As I peer over the guard rail that quarantines the tourist in the parking lot from the spectacular wilderness around us, the solitude of the dark abyss of the slot canyon below me beckons. With a steady drone of undecipherable languages buzzing all around us, I help Abby don layers of fleece beneath her waterproof Kokatat dry suit in an effort to protect her from the frigid temperatures that await us, deep in the bowels of Zion National Park.
We accessorize our ensemble with climbing harnesses and helmets and step over the guardrail onto precariously perched boulders that mark the entrance to the slot canyon. As we continue our downward scramble, we find ourselves funneled into a deep and continuously narrowing gorge.
By the time we reach the bottom, I can touch the walls on either side of me with outreached arms, and the serpentine cliffs that rise almost a hundred feet above completely obscure my view of the sky. I notice a small group of people, perched securely behind the safety rail at an overlook high above, keeping a careful watch on our progress until we round another bend in the canyon and are completely out of sight.
In just five short minutes we find ourselves completely alone in one of the world’s most famous and busy National Parks, isolated in the dark, dank and spectacularly surreal world of Pine Creek Slot Canyon.
The first challenge we encounter as we work our way down through the tight canyon is minor, but not negligible. It is a 6 foot drop into a deep, cold pool of water that is best navigated with a jump. I offer to go first and manage, just barely, to suppress my gasp reflex as I plunge into the icy water and make a mad dash swim to the warmth of the dry land on the far side of the drop. Abby and Peter follow in quick succession and we press onward through the meandering chambers.
Our next obstacle is a two-tiered, sixty foot drop that requires two rappels. We remove the rope from our packs and rig the first anchor. Peter leads the way down the first drop followed by Abby, with me bringing up the rear. Even with over 1000 rappels under my belt, my heart still stops, just for an instant, the moment I shift my body weight from the safety of my perch on the cliffside onto the rope. My brain overpowers my innate adrenaline infused reaction and relays to my body that I am in fact safely suspended from a 9 mm strand of nylon, dangling out in space. My breathing and heart rate return to normal, and my experience takes over and I slowly lower myself down the rope.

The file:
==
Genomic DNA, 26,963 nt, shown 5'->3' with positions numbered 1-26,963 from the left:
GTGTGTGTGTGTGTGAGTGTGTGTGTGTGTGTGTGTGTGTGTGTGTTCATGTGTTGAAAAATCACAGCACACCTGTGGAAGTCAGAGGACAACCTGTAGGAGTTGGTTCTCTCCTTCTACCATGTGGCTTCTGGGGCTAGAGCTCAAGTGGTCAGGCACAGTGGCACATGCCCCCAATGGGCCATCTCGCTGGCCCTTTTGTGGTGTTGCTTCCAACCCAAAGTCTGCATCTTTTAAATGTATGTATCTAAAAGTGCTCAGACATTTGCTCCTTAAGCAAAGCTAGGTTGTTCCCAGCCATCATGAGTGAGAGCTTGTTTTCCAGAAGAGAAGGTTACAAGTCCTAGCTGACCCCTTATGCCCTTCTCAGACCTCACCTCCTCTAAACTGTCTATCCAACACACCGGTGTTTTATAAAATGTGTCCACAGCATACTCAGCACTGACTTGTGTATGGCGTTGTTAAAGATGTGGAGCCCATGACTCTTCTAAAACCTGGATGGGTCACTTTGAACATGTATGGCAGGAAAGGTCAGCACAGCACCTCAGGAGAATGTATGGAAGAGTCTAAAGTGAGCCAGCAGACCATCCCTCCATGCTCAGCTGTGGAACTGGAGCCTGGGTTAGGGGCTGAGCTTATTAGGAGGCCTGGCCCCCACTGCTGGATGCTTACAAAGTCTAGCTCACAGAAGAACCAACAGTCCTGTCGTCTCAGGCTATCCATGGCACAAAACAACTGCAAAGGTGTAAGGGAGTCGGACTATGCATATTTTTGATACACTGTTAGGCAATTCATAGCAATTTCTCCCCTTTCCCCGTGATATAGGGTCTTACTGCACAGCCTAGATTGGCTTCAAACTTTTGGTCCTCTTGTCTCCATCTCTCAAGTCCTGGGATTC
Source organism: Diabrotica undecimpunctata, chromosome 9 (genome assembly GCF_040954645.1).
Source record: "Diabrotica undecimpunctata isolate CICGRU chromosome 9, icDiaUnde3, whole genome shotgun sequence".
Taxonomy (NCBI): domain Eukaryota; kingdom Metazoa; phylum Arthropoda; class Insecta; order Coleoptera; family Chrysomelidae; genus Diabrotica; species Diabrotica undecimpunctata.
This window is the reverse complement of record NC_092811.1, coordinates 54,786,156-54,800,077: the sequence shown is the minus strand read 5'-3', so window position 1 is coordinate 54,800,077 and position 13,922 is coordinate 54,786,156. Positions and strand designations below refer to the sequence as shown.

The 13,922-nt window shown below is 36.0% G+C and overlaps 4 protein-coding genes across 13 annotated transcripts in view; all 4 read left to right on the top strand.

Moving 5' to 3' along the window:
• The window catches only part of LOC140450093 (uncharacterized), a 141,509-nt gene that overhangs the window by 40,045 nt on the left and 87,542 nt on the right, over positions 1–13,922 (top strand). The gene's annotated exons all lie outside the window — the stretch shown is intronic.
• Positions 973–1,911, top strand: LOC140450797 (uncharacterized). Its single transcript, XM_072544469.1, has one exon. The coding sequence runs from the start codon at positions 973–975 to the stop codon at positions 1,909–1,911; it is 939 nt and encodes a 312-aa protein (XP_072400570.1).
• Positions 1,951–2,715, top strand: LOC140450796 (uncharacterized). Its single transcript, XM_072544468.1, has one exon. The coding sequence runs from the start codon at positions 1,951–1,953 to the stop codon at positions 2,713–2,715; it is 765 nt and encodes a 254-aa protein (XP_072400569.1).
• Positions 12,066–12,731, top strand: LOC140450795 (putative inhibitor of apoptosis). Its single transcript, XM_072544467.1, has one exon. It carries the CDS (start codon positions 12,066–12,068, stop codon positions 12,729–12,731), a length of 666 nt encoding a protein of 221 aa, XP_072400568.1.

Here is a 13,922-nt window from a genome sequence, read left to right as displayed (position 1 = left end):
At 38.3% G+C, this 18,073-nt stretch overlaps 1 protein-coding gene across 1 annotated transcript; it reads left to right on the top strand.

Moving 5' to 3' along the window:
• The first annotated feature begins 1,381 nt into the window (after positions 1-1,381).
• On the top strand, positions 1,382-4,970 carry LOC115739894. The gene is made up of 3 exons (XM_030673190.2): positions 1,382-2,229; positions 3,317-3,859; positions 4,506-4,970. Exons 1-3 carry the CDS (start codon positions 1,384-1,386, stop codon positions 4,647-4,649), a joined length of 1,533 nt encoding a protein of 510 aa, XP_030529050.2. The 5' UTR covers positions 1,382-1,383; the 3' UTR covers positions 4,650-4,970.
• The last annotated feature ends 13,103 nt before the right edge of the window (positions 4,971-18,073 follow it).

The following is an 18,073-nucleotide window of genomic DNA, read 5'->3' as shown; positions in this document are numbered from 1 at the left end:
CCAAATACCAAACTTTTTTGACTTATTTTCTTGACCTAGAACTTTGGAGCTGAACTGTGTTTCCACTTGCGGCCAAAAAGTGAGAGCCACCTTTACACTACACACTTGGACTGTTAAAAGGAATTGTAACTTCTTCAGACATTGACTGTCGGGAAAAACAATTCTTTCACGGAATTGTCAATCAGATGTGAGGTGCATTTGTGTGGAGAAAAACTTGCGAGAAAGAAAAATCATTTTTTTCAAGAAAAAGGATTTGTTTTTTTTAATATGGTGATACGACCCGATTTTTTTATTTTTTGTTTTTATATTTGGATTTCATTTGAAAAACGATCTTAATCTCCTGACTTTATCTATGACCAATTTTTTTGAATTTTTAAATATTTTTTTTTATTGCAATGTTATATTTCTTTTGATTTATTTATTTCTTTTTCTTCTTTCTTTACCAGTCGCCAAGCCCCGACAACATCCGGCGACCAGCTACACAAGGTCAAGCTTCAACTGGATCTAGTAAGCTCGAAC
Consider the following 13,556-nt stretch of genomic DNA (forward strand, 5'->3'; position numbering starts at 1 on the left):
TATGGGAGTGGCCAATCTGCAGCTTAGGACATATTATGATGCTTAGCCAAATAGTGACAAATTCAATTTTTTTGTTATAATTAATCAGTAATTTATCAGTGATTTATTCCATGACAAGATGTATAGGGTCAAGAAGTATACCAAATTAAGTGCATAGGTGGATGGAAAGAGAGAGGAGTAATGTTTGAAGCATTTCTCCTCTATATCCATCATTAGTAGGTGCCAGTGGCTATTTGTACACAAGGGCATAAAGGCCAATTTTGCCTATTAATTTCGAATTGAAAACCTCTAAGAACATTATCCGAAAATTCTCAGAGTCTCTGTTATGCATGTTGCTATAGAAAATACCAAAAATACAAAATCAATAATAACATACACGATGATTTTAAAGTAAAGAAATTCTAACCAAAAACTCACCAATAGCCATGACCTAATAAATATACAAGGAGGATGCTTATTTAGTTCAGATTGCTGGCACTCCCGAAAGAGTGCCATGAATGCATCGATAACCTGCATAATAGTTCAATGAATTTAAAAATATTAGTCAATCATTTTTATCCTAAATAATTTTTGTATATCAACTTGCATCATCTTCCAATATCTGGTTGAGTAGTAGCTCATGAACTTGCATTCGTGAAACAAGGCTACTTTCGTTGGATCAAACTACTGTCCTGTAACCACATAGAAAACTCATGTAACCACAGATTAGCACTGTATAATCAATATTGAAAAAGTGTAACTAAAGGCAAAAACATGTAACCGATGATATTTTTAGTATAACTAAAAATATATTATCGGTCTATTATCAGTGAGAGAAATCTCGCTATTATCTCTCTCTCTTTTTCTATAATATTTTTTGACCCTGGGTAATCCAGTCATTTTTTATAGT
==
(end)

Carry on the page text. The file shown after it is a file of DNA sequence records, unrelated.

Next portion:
On my way down, I have to remind myself to shift my focus from the rope feeding through the belay device in front of me and take in all of the grandeur of the cavern I am entering. The light reflecting off of the pool below me dances around chamber that surrounds me giving the impression that the walls are alive.
I stare in wonder at the surreal environment that has consumed me until I am jolted back to reality by the cold water that nips first at my feet as I lower myself into the terminus pool and struggle to release my harness from the rope while trying to keep my hands warm and dry. Once free, I grab the rope and swim to the far end of the pool where Abby and Peter are doing jumping jacks trying to warm cold appendages.
We forge on through the canyon, sometimes scrambling through narrow passages, while other times swimming through arctic pools.
There is a fair smattering of perilous drops that require a rappel (or two) to navigate that frequently impede our progress, but the technical nature of Pine Creek Canyon is what drew us here in the first place. Each drop or bend in the canyon brings us a new vantage point to experience the magical and extraordinary inner chambers of the massive sandstone walls that make up Zion National Park.
Long before we are ready we reach the end of the slot canyon and step out into desert sunlight for the first time in hours. Almost instantly, it warms our chilled bodies. We follow a faint path along a steep hillside back to the road and are once again immersed in the cacophony of spring break pilgrims who are each experiencing the park in their own way.
Moving water is the ultimate artist of the sandstone canvas lying deep within the walls of Zion National Park